In front of 10,000 spectators at Montreal's Forum, the NHL Oldtimers' Associations of Ontario and Quebec put an an entertaining display of hockey expertise. The date was Wednesday, January 6, 1954 and when all was said and done the Quebec masters beat the Ontario elders 11-9. This was the first meeting of the ex-NHL stars and was organized by Ontario's Lorne Duguid and Albert 'Battleship' Leduc of the Quebec Association. The proceeds of the match went to helping handicapped children.

The array of former stars was truly mind-boggling, pictured above is the elderly version of Toronto's famed Kid Line (left to right, Charlie Conacher, Joe Primeau and Busher Jackson. Other Ontario stars included Dit Clapper, Nels Stewart, Billy Taylor, Cy Wentworth and goaltender Roy Worters. Charlie Conacher, who was joined in the match by brothers Bert, Roy and 52-year old member of parliament Lionel. Charlie and Roy notched two goals each while ex-Bruin Bill Cowley counted six assists.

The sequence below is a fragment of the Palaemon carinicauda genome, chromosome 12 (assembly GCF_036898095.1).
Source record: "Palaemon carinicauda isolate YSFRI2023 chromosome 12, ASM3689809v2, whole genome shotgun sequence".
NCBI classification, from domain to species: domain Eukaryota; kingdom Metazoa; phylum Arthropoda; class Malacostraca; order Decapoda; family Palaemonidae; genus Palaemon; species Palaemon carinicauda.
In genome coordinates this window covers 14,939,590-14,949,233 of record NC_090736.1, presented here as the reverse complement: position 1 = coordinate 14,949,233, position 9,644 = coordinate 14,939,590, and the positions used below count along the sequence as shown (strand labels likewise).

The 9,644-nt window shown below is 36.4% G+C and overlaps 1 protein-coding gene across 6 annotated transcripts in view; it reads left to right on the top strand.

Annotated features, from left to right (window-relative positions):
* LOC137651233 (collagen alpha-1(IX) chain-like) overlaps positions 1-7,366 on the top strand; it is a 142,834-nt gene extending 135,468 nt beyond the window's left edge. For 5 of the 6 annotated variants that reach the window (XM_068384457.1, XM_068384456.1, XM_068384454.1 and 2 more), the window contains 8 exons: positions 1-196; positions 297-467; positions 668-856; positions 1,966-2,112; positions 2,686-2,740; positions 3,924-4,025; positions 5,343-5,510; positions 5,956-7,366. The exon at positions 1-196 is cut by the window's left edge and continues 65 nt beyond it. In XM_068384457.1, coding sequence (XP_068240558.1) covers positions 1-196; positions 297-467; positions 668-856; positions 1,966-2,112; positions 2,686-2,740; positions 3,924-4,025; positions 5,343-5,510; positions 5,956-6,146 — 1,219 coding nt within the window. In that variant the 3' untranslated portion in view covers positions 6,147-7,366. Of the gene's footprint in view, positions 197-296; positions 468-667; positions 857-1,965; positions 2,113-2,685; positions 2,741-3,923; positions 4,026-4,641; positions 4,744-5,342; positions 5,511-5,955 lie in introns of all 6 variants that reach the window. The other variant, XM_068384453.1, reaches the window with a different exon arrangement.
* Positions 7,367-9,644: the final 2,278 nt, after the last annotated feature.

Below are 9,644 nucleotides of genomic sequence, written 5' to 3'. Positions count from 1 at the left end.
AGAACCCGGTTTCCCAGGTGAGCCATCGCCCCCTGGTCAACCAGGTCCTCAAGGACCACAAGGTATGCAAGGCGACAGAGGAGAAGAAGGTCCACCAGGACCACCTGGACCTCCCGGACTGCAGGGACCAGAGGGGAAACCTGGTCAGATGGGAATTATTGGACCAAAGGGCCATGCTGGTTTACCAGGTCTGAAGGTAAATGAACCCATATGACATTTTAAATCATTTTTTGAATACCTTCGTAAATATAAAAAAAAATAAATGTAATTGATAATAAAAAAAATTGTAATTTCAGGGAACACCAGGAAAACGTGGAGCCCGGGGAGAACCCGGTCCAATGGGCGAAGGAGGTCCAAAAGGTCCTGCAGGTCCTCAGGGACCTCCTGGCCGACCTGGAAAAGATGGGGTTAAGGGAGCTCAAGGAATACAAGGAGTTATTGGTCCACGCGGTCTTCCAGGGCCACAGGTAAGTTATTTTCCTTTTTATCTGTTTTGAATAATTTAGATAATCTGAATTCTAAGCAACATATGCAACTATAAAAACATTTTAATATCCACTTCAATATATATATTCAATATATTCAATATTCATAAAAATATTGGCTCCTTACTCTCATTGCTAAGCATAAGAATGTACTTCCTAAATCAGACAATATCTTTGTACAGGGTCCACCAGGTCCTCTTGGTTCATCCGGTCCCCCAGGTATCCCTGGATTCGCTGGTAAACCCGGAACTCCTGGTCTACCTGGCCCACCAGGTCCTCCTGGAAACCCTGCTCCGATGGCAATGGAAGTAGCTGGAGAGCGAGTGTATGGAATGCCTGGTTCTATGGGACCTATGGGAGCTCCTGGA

Nels 'Old Poison' Stewart
 The Quebec squad was led by two goals from Syd Howe and sported stars such as Toe Blake, Sylvio Mantha, Ken Reardon, Buddy O'Connor and Hooley Smith. However, the greatest ovation of the evening was given to ex-Canadiens goaltender Bill Durnan when he skated out halfway through the second frame to replace Claude Bourque. Afterwards Durnan stated what most of the players were probably thinking, "It's pretty tough getting back into the game. You find out you're not what you thought. After the first minute I thought I couldn't breathe."